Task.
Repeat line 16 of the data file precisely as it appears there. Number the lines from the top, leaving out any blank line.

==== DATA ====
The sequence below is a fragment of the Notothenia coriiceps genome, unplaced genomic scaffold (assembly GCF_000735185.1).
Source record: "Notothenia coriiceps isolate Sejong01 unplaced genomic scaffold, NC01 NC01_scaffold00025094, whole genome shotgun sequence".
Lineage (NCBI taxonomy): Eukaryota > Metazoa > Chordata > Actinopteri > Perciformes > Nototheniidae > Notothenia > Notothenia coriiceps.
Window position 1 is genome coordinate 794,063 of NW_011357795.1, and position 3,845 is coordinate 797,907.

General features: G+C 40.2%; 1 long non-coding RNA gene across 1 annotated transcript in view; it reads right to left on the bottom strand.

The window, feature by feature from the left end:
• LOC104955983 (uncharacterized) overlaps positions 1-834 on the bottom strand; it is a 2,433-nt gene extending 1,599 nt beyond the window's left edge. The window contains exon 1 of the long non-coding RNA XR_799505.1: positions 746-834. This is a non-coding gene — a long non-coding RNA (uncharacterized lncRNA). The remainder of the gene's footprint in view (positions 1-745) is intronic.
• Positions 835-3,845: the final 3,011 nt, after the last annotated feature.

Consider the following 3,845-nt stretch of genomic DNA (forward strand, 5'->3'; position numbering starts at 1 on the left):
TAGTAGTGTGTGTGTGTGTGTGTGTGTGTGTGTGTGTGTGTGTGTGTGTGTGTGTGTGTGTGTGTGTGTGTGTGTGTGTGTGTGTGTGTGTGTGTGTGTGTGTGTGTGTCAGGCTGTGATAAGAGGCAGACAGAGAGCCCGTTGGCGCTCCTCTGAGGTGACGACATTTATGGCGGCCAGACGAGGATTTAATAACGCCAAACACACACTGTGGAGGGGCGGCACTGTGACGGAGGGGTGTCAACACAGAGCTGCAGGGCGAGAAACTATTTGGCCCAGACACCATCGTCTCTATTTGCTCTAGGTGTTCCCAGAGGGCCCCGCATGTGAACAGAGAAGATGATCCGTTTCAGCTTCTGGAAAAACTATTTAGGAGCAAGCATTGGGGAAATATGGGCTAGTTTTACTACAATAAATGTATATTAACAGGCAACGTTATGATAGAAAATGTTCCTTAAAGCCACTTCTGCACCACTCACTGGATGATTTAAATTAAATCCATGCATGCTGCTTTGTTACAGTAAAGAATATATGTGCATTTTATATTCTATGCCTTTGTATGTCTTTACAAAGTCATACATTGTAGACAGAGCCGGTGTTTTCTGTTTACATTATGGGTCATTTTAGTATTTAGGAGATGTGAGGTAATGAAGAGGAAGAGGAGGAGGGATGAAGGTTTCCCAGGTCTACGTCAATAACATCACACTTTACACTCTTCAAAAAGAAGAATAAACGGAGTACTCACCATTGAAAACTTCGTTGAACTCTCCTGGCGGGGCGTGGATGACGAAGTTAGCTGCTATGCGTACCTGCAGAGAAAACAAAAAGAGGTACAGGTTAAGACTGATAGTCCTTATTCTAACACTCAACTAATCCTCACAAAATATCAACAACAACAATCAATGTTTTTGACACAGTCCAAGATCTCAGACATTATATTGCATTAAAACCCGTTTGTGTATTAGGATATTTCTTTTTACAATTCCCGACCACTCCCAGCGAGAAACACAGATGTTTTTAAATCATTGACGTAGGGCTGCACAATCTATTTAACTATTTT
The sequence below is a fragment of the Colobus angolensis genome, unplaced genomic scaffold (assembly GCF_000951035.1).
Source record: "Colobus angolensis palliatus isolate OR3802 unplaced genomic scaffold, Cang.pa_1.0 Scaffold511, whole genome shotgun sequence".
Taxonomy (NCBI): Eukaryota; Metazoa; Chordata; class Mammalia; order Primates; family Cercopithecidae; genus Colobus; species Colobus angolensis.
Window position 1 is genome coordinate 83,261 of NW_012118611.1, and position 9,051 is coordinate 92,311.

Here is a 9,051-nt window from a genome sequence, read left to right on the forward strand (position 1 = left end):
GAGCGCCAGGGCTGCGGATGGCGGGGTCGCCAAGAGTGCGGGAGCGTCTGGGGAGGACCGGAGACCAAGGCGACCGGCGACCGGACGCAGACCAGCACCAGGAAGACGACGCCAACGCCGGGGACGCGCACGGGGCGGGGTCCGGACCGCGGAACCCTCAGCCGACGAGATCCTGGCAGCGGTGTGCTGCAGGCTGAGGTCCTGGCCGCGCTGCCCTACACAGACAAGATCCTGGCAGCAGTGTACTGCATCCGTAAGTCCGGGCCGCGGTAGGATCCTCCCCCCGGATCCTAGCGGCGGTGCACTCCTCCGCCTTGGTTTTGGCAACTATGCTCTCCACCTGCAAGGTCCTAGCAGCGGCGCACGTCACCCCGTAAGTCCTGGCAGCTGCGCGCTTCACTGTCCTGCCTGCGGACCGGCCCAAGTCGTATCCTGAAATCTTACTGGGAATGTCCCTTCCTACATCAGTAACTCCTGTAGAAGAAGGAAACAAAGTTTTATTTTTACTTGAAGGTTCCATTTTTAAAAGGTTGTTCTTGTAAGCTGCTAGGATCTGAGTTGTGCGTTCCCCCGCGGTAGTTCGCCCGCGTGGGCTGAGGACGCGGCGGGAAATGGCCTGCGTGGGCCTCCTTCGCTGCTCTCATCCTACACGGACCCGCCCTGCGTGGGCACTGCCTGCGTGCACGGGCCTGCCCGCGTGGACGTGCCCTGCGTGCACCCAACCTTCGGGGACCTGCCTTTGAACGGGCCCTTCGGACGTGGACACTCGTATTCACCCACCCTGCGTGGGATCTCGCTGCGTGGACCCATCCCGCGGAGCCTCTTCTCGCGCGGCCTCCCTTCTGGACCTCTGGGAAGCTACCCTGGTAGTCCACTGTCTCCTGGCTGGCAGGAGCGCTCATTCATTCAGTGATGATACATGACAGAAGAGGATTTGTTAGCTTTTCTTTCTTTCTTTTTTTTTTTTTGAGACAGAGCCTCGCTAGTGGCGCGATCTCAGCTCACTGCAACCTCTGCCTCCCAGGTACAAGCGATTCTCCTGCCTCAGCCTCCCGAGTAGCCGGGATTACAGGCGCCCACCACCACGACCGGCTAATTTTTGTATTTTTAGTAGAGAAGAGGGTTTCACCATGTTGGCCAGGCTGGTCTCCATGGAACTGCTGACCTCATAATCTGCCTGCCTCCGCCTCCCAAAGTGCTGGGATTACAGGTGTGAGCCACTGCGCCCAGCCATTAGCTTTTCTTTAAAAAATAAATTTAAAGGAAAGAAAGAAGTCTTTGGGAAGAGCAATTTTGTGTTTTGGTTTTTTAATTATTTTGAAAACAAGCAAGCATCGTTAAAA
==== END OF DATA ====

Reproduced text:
GAGCGCCAGGGCTGCGGATGGCGGGGTCGCCAAGAGTGCGGGAGCGTCTGGGGAGGACCGGAGACCAAGGCGACCGGCGACCGGACGCAGACCAGCACCAGGAAGACGACGCCAACGCCGGGGACGCGCACGGGGCGGGGTCCGGACCGCGGAACCCTCAGCCGACGAGATCCTGGCAGCGGTGTGCTGCAGGCTGAGGTCCTGGCCGCGCTGCCCTACACAGACAAGATCCTGGCAGCAGTGTACTGCATCCGTAAGTCCGGGCCGCGGTAGGATCCTCCCCCCGGATCCTAGCGGCGGTGCACTCCTCCGCCTTGGTTTTGGCAACTATGCTCTCCACCTGCAAGGTCCTAGCAGCGGCGCACGTCACCCCGTAAGTCCTGGCAGCTGCGCGCTTCACTGTCCTGCCTGCGGACCGGCCCAAGTCGTATCCTGAAATCTTACTGGGAATGTCCCTTCCTACATCAGTAACTCCTGTAGAAGAAGGAAACAAAGTTTTATTTTTACTTGAAGGTTCCATTTTTAAAAGGTTGTTCTTGTAAGCTGCTAGGATCTGAGTTGTGCGTTCCCCCGCGGTAGTTCGCCCGCGTGGGCTGAGGACGCGGCGGGAAATGGCCTGCGTGGGCCTCCTTCGCTGCTCTCATCCTACACGGACCCGCCCTGCGTGGGCACTGCCTGCGTGCACGGGCCTGCCCGCGTGGACGTGCCCTGCGTGCACCCAACCTTCGGGGACCTGCCTTTGAACGGGCCCTTCGGACGTGGACACTCGTATTCACCCACCCTGCGTGGGATCTCGCTGCGTGGACCCATCCCGCGGAGCCTCTTCTCGCGCGGCCTCCCTTCTGGACCTCTGGGAAGCTACCCTGGTAGTCCACTGTCTCCTGGCTGGCAGGAGCGCTCATTCATTCAGTGATGATACATGACAGAAGAGGATTTGTTAGCTTTTCTTTCTTTCTTTTTTTTTTTTTGAGACAGAGCCTCGCTAGTGGCGCGATCTCAGCTCACTGCAACCTCTGCCTCCCAGGTACAAGCGATTCTCCTGCCTCAGCCTCCCGAGTAGCCGGGATTACAGGCGCCCACCACCACGACCGGCTAATTTTTGTATTTTTAGTAGAGAAGAGGGTTTCACCATGTTGGCCAGGCTGGTCTCCATGGAACTGCTGACCTCATAATCTGCCTGCCTCCGCCTCCCAAAGTGCTGGGATTACAGGTGTGAGCCACTGCGCCCAGCCATTAGCTTTTCTTTAAAAAATAAATTTAAAGGAAAGAAAGAAGTCTTTGGGAAGAGCAATTTTGTGTTTTGGTTTTTTAATTATTTTGAAAACAAGCAAGCATCGTTAAAA